Chuck Milam got a tip about a job opening from a transplanted Disney executive whose new house he was landscaping. Earliene Anderson jumped at the chance to take a job at the new Disney theme park in Florida, having fallen in love with the beauty of Disneyland in California during a trip two years earlier.
At the time, the three were among the 6,000 employees who opened the Magic Kingdom at Disney World to the public for the first time on Oct. 1, 1971. Now, they are among two dozen from that first day still employed at the theme park resort as it celebrates its 50th anniversary.
Over those decades, Disney World added three more theme parks, two dozen additional hotels and grew to have a workforce of 77,000 employees as it helped Orlando become the most visited place in the U.S. before the pandemic.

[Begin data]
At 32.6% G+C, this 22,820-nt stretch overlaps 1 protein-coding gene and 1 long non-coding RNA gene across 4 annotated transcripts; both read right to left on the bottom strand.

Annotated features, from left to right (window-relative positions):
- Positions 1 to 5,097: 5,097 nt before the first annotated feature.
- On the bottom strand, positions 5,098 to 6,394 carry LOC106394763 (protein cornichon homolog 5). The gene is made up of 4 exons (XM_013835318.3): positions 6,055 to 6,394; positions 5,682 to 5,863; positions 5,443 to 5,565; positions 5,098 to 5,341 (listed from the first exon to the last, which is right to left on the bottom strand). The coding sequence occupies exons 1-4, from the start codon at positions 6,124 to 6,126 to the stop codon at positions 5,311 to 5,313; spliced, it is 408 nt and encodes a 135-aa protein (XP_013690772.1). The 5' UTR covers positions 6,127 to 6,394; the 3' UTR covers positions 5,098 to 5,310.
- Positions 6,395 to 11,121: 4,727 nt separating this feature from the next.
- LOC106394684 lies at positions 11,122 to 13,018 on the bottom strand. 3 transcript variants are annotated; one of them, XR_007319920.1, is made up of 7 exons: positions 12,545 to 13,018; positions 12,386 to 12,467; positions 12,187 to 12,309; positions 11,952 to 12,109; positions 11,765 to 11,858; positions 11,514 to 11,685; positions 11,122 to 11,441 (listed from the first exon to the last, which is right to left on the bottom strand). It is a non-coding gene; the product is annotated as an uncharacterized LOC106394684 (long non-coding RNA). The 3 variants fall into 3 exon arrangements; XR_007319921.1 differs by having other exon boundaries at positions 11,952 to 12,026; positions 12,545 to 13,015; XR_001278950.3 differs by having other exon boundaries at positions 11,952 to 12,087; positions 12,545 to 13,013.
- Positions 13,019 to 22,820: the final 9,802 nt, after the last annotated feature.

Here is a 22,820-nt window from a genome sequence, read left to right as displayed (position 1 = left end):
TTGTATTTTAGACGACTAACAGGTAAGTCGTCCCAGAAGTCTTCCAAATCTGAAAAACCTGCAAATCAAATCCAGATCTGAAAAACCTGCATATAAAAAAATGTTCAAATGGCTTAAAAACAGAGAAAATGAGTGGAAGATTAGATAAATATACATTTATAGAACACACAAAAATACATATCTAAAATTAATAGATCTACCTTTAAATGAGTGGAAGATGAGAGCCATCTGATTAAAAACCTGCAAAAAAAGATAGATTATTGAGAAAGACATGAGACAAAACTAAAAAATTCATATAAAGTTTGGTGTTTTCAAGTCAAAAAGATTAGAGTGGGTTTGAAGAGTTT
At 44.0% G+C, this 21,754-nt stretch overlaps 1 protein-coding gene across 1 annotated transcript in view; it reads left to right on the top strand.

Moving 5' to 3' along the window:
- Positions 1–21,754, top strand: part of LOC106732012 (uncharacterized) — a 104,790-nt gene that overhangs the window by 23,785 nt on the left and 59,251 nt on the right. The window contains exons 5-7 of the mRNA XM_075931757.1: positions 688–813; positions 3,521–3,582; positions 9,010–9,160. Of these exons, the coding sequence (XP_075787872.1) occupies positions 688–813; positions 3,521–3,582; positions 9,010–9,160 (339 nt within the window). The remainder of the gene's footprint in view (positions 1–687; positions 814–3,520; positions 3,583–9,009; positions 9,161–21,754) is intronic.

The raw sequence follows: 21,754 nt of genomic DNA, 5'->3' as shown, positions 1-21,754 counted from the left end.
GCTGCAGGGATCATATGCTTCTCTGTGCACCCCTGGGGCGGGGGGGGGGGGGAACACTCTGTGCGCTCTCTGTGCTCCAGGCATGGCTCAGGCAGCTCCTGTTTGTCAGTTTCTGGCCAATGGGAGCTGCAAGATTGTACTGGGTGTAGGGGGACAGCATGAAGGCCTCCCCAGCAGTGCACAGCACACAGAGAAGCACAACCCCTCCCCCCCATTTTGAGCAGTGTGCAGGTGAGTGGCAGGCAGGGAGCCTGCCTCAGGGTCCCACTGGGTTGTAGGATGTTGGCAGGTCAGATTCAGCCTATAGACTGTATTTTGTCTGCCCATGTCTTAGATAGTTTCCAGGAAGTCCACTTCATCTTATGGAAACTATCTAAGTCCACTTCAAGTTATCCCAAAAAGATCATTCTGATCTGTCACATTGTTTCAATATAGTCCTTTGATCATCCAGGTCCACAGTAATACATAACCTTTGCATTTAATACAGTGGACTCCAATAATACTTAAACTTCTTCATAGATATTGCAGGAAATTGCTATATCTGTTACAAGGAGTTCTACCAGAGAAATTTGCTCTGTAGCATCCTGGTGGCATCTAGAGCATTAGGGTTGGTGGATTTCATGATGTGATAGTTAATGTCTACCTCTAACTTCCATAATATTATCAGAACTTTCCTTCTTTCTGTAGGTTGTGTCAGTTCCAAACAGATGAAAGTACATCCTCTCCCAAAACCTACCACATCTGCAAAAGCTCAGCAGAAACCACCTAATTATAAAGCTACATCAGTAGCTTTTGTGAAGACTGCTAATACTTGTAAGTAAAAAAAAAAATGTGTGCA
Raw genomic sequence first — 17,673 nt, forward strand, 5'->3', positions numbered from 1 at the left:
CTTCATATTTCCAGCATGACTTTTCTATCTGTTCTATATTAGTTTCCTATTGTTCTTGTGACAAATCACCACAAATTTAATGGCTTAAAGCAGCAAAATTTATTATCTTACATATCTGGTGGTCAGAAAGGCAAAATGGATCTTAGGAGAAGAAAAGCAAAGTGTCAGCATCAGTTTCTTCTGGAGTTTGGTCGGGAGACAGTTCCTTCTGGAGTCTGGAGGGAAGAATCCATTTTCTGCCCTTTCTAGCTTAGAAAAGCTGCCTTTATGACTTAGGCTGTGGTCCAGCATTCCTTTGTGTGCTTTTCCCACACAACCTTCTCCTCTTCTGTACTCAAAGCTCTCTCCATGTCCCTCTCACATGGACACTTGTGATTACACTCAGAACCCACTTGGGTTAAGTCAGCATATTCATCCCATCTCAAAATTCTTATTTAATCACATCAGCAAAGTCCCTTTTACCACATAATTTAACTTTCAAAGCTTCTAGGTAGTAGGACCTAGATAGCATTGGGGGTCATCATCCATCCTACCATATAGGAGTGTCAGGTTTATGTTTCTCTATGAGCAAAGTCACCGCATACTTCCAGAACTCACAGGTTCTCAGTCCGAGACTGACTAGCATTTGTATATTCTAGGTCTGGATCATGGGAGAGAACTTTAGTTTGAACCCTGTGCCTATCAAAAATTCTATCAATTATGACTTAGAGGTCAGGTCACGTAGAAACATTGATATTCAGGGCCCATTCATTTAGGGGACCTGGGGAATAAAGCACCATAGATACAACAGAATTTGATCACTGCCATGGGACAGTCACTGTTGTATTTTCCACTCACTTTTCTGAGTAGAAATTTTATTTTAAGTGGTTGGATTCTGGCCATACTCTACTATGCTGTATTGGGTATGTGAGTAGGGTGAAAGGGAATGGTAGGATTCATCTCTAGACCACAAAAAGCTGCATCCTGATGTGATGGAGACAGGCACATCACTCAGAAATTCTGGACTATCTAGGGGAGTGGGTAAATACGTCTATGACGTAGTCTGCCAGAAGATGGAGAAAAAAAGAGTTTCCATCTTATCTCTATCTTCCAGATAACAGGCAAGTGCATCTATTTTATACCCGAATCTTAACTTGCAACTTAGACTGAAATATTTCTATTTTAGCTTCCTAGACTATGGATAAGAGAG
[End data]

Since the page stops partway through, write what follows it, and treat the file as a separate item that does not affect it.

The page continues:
What never changed was the original employees’ devotion to the pixie dust, the dream machine created by Walt Disney and his Imagineers.
“Disney has been my love, and it still is,” Anderson said recently before starting her shift in merchandising at a Magic Kingdom hotel. “I love Disney.”
The employees who make up the 50-year club say the theme park resort has allowed them to grow their careers and try on new hats. Kalogridis worked his way up to be president of Walt Disney World and Disneyland in California. Milam went from a warehouse worker to a buyer of spare parts for rides and shows.
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